Many epileptic women are concerned that they will have a seizure during labor. This is a reasonable concern. To stop the seizure, your doctor may administer IV medicine. If that fails, you may need to have a caesarean section. Although the majority of women with epilepsy have vaginal deliveries, they do have a greater risk of C-sections than regular women. Anticonvulsant medications might sometimes impair the capacity of your uterine muscles to contract. If this occurs, your labor may not advance as quickly as expected, and a C-section may be your best option.

6 Myth: I can’t take epilepsy medication during pregnancy.

You can also take antiepileptic drugs during pregnancy, but it is very important to keep several aspects in mind. Some epilepsy drugs are less often recommended for pregnant women because they can cause developmental problems or birth defects.

In the general population there is a 2%-3% chance that a child will have a birth defect. In women with epilepsy, this risk goes up to 4%-8%. This usually happen very early in the pregnancy, even before a woman knows they are pregnant.

Some of the most common drugs for controlling seizures may be associated with a higher risk of having a child with birth defects, because they reduce concentrations of certain forms of folate in the blood. Your doctor may recommend that you take 4 mg per day of folic acid supplements before trying to get pregnant and throughout the first trimester of pregnancy.

Certain medicines may raise the risk of:

    • a facial abnormality known as cleft lip and palate
    • ventricular septal defect, a heart condition
    • neural tube defects, which are anomalies in the development of the central nervous system
   • mild facial and finger anomalies

It is important to keep these risks in perspective and discuss them with your doctor.

Medications associated with the greatest risks include:

    • Valproic acid (Depakote)
    • Topiramate (Topamax)

Even if you are taking one of these medications, at Neeraj Epilepsy Clinic doctors will likely recommend switching to an alternative, ayurvedic medicines, rather than stopping medication entirely.

If you are making any changes in your antiseizure medications at all, you should do that at least a year before getting pregnant. Switching medications has risks, too. You may not respond well to the new drug and have breakthrough seizures, which could be harmful to a pregnancy. When changing medications, doctors will usually add the new medicine before stopping the old one. If you become pregnant during this time, the baby could be exposed to both drugs instead of just one.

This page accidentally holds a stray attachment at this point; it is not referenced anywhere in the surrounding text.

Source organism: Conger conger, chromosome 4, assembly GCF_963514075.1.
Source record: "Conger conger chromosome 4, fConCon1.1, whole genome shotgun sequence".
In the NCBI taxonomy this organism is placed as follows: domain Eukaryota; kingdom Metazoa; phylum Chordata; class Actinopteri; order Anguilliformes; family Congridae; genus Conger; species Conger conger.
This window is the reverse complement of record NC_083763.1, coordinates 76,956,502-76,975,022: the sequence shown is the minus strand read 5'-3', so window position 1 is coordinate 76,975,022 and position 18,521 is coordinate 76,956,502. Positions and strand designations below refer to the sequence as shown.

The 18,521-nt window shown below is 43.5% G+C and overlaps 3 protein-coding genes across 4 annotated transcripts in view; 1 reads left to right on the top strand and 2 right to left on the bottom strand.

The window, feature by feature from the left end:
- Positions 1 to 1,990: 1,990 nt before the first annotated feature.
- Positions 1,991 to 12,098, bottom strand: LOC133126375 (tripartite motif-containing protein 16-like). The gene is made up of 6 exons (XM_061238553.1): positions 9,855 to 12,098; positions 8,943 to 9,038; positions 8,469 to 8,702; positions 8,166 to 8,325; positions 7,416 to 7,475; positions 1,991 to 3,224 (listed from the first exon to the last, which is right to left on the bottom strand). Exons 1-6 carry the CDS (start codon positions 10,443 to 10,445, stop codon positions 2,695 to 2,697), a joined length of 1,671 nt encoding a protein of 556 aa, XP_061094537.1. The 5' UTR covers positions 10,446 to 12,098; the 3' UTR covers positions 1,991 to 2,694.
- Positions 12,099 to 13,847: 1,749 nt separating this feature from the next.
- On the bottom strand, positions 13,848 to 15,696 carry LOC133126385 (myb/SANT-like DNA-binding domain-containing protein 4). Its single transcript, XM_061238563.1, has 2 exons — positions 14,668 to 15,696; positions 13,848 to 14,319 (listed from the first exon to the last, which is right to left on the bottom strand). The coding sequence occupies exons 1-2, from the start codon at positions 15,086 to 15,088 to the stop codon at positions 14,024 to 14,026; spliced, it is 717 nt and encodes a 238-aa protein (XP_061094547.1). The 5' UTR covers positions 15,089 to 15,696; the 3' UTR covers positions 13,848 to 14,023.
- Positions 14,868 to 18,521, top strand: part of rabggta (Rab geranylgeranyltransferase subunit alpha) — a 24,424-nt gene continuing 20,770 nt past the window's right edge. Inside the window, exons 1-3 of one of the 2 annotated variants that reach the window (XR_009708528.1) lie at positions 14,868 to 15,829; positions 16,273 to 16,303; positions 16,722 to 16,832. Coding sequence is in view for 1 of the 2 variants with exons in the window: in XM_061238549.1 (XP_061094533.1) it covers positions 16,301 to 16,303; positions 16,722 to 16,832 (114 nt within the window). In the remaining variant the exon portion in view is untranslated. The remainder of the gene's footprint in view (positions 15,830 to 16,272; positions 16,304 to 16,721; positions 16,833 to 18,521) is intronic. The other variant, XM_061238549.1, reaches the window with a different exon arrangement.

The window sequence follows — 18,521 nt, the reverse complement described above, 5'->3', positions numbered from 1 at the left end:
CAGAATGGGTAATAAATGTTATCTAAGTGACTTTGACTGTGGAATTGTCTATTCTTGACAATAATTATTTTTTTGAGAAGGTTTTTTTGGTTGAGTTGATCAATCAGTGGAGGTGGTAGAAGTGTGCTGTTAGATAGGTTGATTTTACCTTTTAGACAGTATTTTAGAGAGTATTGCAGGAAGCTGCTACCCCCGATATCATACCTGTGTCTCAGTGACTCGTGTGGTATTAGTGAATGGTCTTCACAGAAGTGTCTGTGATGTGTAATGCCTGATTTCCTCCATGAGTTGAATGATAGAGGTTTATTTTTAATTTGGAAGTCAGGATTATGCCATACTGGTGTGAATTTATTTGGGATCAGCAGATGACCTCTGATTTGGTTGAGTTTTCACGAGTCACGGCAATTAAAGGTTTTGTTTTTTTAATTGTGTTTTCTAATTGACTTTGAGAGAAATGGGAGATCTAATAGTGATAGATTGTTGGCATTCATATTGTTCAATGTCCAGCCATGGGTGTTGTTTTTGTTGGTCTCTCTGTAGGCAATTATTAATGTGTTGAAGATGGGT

Because of these potential hazards, the American Academy of Neurology recommends:

   • Pregnant women with epilepsy be treated with one medicine only, at the lowest feasible dose, wherever possible.
   • Never discontinue anti-epileptic medication without first consulting your doctor. Stopping your medicine may result in more frequent seizures or status epilepticus, which can be harmful to your unborn baby.
   • Your metabolism changes as your pregnancy continues, resulting in decreasing levels of antiseizure medicine in your body. This means that your body's antiseizure drugs will be more diluted. That is why, during your pregnancy, your doctor should monitor the levels of medication in your blood and may increase the dosage if they get too low.

If you have taken antiepileptic drugs during your pregnancy:

    • Once born, your baby should be thoroughly examined and monitored for withdrawal symptoms.
    • A small number of babies have sedation or feeding difficulties after birth, probably as a result of exposure to anti-epileptic medicines. These problems usually wear off within a few days.

It's important to be aware that most of the risk seems to be related to anti-epileptic medicines. But it's also important to keep in mind that the vast majority of women with epilepsy get through pregnancy just fine. Your chances of having a healthy child are excellent, especially if you talk with your doctor early and often, follow the advice you are given, and take good care of yourself.

Your doctor should be asked about:

• contraception options
• planned pregnancies
• optimizing epilepsy medications before, during, and in the post-partum phase
• pre-conceptional folic acid supplementation
• teratogenic risks associated with epilepsy medications
• the possibility of using ayurvedic herbs
• risk of seizures during pregnancy
• recommendations regarding breastfeeding practices.

How can ayurveda help overcome pregnancy complications?